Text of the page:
Feral cattle were eliminated within 4 years of the initiation of management in each unit except for occasional incursions. When the Shipman Unit was fenced in 1991, it was 5,000 acres in size and 757 pigs were removed from the area until it was cleared in 2003. Because intensive age data was recorded from most of the pigs removed, we were able to reconstruct the total number of pigs in the unit in each year prior to complete eradication. This became the key to understanding the effort required to remove all pigs from enclosed units, and the basis for determining the number of pigs in all the other managed units of the refuge. We were able to use ungulate presence data recorded during monitoring surveys and match it to the reconstructed number of pigs in the Shipman Unit over a 16-year period, allowing us to calibrate the ungulate surveys with known abundance. This index of abundance could then be applied to ungulate surveys in all the other management units to estimate the total number of pigs on the refuge.

We estimated that approximately 41–43% of the population could be removed from the 5,000-acre Shipman Unit indefinitely, but that 70% of pigs would have to be removed to reduce the population by half in each successive year. These results agreed with a population model for Hawaiʻi Volcanoes National Park developed by Reginald Barret of the University of California at Berkeley, but the Hakalau results were based on real empirical data, not just a computer simulation. Of the removal methods we were able to compare, public hunting had the least return per amount of effort. Staff hunting was higher, but not significantly different; however, snaring, where it was monitored carefully had a much higher return per amount of effort than the other methods.

By 2004, approximately 11,000 acres of the refuge was pig-free or nearly so. This represented most of the enclosed and managed units, or about one-third of the entire refuge. There was evidence that management actions were having their desired effects. One of the most striking signals in the data from the long-term vegetation monitoring was the natural regeneration of common native ferns, primarily in the understory over a 16-year period, such as ‘i‘o nui (Dryopteris wallichiana), hohiu (D. glabra), and hapu‘u pulu (Cibotium glaucum), likely related to the rapid removal of cattle.

Feral pig eating hapu'u fern.

The aging fences, however, required continuous monitoring and maintenance from treefalls and wear and tear. Pigs are skilled at finding weak spots along fence lines and enlarging pukas. By 2010, pigs had returned to every management unit. By 2016, more pigs were present in the refuge, and more pigs were being removed from the refuge every year than ever before. Large-scale reforestation on the refuge may have also improved habitat quality, not only for native forest birds, but also for the pigs.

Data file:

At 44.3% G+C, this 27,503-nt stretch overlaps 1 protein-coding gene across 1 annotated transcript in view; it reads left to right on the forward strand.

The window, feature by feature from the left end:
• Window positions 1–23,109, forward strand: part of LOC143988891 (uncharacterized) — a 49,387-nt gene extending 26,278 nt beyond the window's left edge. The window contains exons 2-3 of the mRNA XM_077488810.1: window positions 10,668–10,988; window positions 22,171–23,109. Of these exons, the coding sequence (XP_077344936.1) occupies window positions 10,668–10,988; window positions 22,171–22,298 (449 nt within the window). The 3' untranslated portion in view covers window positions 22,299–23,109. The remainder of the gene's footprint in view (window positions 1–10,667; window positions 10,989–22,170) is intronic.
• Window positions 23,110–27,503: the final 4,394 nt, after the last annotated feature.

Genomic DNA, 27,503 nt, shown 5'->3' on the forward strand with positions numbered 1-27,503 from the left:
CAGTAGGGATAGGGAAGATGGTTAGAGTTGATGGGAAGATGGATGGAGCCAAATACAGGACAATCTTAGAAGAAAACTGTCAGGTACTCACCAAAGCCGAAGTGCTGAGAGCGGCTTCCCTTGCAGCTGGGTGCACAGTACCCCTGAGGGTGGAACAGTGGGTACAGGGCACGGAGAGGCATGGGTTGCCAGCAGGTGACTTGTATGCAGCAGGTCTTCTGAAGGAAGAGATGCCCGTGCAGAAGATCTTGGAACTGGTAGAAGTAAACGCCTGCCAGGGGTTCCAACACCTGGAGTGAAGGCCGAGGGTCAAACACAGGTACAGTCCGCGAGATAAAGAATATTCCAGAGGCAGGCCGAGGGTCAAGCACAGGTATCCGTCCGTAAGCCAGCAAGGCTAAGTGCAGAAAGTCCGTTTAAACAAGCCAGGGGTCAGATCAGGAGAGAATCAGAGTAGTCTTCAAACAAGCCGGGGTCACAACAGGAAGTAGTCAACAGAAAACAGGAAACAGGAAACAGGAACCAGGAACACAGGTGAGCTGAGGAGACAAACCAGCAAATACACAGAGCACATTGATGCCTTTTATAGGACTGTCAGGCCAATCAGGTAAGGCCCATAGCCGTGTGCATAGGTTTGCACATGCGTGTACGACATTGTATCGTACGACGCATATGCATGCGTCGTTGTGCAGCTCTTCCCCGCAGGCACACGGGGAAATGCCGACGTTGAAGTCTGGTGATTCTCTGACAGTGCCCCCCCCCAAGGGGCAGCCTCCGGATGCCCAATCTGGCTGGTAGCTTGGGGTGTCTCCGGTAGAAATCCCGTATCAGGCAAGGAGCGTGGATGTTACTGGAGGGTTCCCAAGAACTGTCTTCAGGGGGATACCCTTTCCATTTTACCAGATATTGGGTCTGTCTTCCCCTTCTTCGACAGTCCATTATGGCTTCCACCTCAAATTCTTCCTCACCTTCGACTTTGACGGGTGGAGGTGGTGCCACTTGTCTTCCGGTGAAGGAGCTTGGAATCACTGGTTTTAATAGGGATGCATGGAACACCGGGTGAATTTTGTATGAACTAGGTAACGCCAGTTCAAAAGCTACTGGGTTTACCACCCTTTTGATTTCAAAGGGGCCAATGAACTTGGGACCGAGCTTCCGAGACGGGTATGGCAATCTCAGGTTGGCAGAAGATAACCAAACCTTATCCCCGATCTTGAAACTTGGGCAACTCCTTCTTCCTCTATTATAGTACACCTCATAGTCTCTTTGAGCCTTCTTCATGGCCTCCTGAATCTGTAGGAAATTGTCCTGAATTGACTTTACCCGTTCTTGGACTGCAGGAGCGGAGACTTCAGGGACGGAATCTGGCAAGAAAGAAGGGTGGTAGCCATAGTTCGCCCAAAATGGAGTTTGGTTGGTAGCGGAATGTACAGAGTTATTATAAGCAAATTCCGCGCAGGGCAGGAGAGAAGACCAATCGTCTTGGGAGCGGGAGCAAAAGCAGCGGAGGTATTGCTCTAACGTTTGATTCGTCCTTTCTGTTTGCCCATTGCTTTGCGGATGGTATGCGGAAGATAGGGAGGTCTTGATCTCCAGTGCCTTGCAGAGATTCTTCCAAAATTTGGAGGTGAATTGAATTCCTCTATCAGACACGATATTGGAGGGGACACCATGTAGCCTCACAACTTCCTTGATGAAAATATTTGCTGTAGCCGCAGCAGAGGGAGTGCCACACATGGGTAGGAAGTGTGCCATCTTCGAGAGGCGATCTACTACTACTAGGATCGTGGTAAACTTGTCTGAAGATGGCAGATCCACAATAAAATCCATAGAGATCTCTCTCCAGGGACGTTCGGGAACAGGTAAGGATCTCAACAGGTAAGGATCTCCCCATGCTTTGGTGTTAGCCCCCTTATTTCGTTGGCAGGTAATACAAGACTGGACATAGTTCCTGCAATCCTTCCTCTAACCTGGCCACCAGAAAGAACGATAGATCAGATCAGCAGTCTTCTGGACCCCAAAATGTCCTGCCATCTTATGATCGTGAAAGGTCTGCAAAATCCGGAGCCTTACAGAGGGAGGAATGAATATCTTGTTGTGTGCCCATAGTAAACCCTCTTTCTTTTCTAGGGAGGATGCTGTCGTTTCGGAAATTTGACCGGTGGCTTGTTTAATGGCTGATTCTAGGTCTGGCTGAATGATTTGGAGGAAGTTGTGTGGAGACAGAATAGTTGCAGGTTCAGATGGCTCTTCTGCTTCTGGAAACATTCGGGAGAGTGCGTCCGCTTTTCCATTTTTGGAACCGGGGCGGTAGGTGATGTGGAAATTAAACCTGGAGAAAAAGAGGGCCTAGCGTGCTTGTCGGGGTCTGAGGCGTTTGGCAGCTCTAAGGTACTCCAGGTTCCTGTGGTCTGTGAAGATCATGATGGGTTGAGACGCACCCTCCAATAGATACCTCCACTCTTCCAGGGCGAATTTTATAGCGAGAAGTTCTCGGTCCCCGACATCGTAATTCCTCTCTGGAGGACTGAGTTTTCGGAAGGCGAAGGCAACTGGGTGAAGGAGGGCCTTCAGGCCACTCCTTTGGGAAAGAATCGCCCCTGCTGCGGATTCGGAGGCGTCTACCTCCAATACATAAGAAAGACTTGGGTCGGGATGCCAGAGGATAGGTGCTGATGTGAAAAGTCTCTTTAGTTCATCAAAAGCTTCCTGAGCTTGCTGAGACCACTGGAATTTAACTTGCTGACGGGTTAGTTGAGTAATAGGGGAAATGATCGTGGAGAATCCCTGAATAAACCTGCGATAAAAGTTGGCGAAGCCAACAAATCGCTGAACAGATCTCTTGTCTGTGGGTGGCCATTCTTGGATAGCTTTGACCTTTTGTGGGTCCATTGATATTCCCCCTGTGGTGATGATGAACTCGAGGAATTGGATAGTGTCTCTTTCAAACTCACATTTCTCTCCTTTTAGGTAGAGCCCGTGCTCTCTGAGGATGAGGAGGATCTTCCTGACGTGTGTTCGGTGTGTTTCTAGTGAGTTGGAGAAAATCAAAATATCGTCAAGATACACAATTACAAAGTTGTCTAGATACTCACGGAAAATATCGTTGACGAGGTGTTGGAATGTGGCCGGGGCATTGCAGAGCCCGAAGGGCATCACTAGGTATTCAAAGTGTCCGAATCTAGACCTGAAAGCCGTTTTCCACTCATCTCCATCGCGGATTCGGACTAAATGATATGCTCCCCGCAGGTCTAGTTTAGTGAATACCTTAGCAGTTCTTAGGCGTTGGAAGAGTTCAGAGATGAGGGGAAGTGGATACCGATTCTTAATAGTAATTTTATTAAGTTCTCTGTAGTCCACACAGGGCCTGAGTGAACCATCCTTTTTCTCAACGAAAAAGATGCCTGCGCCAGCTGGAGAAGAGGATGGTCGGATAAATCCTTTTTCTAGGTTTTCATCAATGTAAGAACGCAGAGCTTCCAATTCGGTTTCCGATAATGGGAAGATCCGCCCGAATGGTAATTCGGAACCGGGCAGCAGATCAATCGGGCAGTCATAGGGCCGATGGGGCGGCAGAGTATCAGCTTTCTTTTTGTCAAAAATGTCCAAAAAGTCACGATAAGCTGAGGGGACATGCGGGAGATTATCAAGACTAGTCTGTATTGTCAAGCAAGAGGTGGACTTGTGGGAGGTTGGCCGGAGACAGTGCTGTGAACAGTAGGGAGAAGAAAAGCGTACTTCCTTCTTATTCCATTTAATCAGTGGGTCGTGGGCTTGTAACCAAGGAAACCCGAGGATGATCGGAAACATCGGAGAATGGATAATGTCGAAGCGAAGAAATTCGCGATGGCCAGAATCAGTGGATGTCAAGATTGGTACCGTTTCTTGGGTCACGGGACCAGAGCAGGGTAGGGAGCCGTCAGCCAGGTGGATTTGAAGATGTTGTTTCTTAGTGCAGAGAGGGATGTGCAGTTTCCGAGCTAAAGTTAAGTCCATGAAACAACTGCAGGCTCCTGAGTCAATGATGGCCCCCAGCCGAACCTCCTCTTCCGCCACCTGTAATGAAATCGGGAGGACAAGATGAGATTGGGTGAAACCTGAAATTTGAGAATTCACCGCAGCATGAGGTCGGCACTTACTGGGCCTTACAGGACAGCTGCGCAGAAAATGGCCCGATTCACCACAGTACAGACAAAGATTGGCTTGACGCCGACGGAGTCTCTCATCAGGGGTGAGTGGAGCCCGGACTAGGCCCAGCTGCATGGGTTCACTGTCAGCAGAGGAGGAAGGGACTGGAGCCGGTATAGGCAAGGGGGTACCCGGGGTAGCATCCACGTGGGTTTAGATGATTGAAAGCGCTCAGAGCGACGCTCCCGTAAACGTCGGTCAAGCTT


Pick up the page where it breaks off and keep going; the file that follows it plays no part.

Questions often arise about the optimum size and configuration of management units. In short, every management unit is unique. Smaller units are easier to clear of pigs but require more up-front investment in perimeter fence construction. Larger units can maximize the area to perimeter ratio but may be more difficult to eliminate pigs from. Island units, that is those that are surrounded by unmanaged lands, will face more challenges from pigs attempting to breach the fences, especially if these units are remote, hard to access, or surrounded by areas with numerous pigs. By creating blocks of connected units, edges can be protected, and units surrounded by other managed units will be the least likely to be breached by pigs. For example, when the large Shipman Unit was subdivided into three smaller units, it made it easier to control pigs within smaller areas while also creating blocks of connected units. Consequently, after the up-front investment in fence construction, smaller units would likely require less time and effort and fewer staff to maintain pig-free.

Control methods also change over time. Traps were not considered effective at the time the Feral Ungulate Management Plan was written in 1996. Trapping was thought to be very labor intensive and ineffective for a relatively solitary animal; however, trapping is now replacing hunting as the primary tool to control pigs. New multiple capture traps can catch large matriarchal pig groups, known as sounders, including their young. Some larger boars may be more solitary and roam over larger areas. Portable box traps can be deployed to remote areas to target specific animals, but they are still problematic in rough terrain and deep gulches.

The novel Pig Brig multiple capture trap, set and baited with sweetened grain at the upper Maulua Unit of Hakalau Forest National Wildlife Refuge. A pre-baiting period is used with the net raised so that pigs can become accustomed to going under the net to access bait before the trap is set and operational.